However, you can't blend in, if you can't play and have no sense or humour, or alternatively, a sense of humour that is unique and not enjoyed by anyone else. Your own jokes may make you happy, but if they don't match with anyone else on the planet, then there is not going to enjoy a resounding echo of laughter, and we'd like that reciprocation part of the puzzle, if we have the choice.

So lets take an everyday holiday kind of an example, a Labour Day kind of example. We will go out and play, not labour. A picnic in the wilds should be a doddle. [translation = easy] It would be easier on the beach, or by a river, any kind of water, but we're taking a more challenging example here.

So you arrive in the great out of doors. [translation = we skip over the hideous “transition” in the car] The boot of the car [translation = trunk] is over flowing with entertain as well as a whole slew of oddities to accommodation several small people’s special needs. The nail clippers are no dead weight, as long as I don’t forget to pack them, but the assorted tasilmen and plethora of clothing gives the appearance of a camping expedition.

What are you going to do? Well I'm going to sit back and read my book, whilst my children play before they come gamboling back for a picnic lunch. Or at least this would be my plan in my own personal ideal world. That’s what my mum did, that’s what all mums did in those days. Their job was to provide the treat, the opportunity to drive out into the countryside on a jaunt. Our job was to play. Unfortunately I am in a different world, a predominantly autistic one, so reading, either for myself or for them, isn't an option.

So what can we do? Well we could play tag. We could, but no-one wants to.
'Why?” is the universal response. The answer, because it is 'fun' doesn't translate either. O.k. so we dig for the inner child, put on our best happy face and start to play tag, but nobody runs anywhere, which makes it too easy to catch everybody, which doesn't model the reinforcing positive outcome of 'fun.'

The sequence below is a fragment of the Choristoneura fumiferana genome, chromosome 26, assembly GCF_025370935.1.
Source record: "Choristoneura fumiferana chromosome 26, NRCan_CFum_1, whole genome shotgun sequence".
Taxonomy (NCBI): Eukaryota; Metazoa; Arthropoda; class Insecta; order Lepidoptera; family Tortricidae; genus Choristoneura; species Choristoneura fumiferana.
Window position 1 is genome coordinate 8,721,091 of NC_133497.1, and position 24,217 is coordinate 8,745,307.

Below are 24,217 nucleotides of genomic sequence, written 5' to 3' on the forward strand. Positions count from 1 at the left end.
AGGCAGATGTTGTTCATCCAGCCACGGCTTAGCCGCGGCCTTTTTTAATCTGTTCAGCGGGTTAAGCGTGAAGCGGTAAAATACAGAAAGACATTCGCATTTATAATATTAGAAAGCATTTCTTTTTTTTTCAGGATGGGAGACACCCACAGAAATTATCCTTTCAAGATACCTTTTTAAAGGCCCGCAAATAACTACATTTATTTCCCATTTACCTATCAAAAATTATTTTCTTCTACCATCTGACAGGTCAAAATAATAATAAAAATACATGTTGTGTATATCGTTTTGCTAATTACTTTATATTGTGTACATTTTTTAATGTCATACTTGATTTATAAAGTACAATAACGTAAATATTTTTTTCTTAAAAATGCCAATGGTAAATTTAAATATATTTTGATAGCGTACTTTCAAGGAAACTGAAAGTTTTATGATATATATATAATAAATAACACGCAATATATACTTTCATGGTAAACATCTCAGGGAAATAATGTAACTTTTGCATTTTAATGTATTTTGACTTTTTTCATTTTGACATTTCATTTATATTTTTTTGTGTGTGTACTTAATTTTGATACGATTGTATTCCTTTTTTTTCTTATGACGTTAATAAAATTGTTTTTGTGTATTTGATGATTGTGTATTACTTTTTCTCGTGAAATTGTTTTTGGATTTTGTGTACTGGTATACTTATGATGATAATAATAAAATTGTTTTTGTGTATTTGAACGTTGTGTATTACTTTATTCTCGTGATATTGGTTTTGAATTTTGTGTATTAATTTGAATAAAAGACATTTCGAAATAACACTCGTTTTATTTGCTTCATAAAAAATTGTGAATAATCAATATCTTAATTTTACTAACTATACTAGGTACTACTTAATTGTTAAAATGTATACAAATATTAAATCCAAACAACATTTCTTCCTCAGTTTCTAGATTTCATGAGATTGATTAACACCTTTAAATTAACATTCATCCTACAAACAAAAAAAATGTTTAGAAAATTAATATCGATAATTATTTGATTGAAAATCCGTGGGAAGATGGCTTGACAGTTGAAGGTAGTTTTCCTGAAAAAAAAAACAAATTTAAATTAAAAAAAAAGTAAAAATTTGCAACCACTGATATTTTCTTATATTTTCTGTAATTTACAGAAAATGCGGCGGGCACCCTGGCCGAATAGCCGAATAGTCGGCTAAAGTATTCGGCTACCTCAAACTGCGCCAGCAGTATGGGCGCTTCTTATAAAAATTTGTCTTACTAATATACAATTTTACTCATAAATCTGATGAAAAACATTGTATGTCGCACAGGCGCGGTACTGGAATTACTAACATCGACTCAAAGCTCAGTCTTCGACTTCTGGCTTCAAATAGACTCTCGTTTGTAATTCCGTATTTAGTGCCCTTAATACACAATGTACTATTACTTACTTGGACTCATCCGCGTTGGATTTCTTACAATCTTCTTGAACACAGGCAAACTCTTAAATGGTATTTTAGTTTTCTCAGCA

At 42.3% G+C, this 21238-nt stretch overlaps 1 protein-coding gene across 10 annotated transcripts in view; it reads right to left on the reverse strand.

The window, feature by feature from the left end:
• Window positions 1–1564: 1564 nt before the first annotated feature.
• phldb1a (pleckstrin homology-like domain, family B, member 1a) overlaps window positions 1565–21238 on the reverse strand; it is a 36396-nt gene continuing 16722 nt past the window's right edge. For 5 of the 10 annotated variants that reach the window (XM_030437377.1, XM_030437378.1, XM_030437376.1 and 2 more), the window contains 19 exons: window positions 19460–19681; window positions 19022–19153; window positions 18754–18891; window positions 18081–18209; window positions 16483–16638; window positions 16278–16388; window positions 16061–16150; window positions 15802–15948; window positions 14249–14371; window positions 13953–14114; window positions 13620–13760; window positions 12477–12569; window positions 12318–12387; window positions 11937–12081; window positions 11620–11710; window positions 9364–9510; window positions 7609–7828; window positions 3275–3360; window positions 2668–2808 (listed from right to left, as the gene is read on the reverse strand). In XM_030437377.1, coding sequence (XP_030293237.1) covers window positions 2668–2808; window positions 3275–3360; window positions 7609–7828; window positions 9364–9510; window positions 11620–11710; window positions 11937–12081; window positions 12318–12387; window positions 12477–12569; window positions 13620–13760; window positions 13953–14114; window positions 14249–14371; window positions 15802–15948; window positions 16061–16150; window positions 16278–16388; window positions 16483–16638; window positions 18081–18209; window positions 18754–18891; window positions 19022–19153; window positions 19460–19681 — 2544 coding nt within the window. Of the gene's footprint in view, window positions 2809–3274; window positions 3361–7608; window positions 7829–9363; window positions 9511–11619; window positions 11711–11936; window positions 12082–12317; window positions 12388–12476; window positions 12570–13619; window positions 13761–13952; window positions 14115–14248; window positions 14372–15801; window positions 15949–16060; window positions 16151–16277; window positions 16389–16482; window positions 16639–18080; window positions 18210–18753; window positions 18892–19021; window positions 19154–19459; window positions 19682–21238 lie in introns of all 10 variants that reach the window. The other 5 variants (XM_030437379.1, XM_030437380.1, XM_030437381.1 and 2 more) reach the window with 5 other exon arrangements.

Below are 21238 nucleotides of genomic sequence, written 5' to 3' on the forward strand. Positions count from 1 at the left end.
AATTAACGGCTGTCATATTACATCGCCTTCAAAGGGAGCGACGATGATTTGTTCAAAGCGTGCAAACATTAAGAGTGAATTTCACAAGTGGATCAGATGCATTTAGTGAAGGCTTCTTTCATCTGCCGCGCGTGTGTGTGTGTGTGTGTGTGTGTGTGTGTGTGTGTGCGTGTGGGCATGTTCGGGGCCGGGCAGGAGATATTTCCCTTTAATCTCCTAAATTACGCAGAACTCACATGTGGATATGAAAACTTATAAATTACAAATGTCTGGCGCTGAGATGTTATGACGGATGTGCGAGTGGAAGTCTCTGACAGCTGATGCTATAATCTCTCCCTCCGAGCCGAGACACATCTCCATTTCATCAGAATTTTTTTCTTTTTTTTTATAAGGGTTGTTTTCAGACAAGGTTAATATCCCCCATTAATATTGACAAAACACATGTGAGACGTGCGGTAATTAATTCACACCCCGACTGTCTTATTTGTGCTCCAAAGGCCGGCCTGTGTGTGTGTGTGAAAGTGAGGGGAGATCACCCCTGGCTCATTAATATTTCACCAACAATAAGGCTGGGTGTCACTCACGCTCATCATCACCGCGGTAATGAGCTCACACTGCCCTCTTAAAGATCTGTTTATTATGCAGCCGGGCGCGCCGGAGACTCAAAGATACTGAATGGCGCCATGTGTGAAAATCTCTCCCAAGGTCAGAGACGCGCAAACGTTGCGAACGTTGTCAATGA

Never mind, how about we climb a tree instead, sort of naughty but nice, and to hell with the environment. Again we reach the question 'why?” Indeed, why would one climb a tree? Because it's 'fun,' has the same doomed conclusion as before. We model tree climbing but no-one even observes our efforts. Making monkey noises from half way up the tree, merely draws the attention of strangers, who wonder why we are damaging a perfectly harmless tree and neglecting our children. Never mind, more fun to be had.

How about we roll down the hill and see who gets there first? “Why?” I'm so glad you asked me that, because it is 'fun.' We don't even have to race and avoid that whole nightmare of winning and losing, we’ll just do it for the proprioceptive input, go mad, why not? Apart from the obvious problem of having your body in close and personal contact with something as scratchy as the grass, there is a definite lack of enthusiasm from all quarters, apart from the adult population.


Never mind, there's a nice breeze, howabout we fly that kite, one of spouse's favourite occupations. “Why?” well yes we've done that bit and we've come to expect failure but we carry on regardless, even though jaws are beginning to ache from all the effort of this 'having fun' malarkey. Nevermind! Lets take the sedate option, afterall I'm beginning to flag a bit.

Lets throw caution to the wind, ignore Mother Nature and make daisy chains, no you don't have to make them yourself with your fine motor challenges, instead you can just pick the daisies and bring them to me. No? O.k. you can just sit and watch, whilst I make one before your eyes, it’s almost like magic. Yes I know that they're not daisies, I know that they’re California poppies, which is a bonus because orange is your favourite colour. Yes I already know that despite the speech delay you are able to pronounce 'protected species' but you're banned from saying it. You're bored to tears? This isn't doing it for you?